To an extent this brings to mind the conspiracy novels of the 1970s, published just as the gloss of 60s idealism wasSerpico tarnished. In the US the Vietnam War, in the UK the three-day week and ‘the sick man of Europe’ made for a more sceptical and hard boiled sensibility.  The Day of the Jackal, The Andromeda Strain, Six Days of the Condor are three crime/conspiracy novels, turned into major films, which spring to mind.  Then there was police corruption, found in crime fiction like Lawrence Block’s NYPD stories, Leonardo Sciascia in Sicily ( long before Montalbano ) or countless Hollywood films, the Dirty Harry movies, Serpico, The French Connection. Is the politicisation of the police going to be something similar?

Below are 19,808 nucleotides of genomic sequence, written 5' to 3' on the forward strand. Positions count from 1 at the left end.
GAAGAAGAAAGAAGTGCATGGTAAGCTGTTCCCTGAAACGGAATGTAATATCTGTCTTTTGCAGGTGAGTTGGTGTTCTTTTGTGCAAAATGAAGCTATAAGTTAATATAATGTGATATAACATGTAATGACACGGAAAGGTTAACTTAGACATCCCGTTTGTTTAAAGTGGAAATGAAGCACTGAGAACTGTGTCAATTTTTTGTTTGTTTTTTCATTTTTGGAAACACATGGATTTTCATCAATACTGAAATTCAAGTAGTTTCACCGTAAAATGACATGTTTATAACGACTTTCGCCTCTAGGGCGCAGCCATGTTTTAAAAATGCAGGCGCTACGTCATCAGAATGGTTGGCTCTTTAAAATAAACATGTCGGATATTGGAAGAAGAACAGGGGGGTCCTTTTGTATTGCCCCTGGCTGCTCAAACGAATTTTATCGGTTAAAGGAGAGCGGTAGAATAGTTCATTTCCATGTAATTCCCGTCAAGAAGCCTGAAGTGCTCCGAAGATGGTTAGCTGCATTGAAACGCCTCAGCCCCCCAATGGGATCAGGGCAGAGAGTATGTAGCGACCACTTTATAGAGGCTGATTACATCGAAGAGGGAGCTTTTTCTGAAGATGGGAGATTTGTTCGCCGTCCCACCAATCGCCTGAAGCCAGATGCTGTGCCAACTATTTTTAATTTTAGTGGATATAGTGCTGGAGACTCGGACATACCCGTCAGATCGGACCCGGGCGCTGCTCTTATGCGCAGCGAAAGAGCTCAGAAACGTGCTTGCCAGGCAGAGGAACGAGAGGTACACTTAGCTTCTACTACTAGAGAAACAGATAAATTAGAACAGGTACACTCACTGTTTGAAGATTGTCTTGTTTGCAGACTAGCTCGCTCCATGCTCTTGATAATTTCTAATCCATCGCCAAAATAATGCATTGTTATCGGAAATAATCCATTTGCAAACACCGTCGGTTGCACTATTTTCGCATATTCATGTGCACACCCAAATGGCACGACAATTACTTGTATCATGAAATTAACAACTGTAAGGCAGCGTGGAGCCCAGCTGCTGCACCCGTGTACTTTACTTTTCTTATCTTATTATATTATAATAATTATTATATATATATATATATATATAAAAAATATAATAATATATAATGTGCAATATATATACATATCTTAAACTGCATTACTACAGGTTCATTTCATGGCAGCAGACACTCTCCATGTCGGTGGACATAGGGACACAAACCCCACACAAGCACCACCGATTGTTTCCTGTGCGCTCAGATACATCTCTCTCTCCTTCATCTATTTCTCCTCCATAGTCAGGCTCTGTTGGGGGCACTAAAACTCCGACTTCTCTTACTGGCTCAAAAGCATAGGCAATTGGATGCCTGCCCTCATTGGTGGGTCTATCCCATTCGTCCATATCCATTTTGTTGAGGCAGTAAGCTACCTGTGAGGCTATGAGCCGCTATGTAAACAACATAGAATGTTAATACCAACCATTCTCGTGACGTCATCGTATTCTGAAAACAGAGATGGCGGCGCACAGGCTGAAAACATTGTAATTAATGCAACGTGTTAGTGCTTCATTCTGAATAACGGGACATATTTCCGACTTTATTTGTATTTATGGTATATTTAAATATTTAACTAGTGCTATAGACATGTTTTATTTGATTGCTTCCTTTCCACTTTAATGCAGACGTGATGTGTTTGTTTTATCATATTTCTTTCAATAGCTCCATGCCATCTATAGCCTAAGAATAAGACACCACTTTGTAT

Then it occurred to me that maybe there were books already out there, it was just that I hadn’t come across them. So I asked, on the Facebook page of one of the UK’s biggest Crime Fiction clubs, for suggestions of crime fiction which involved politics. Now this isn’t quite the same as ‘the politicisation of the police’ I grant you, but I was interested to see what suggestions arose.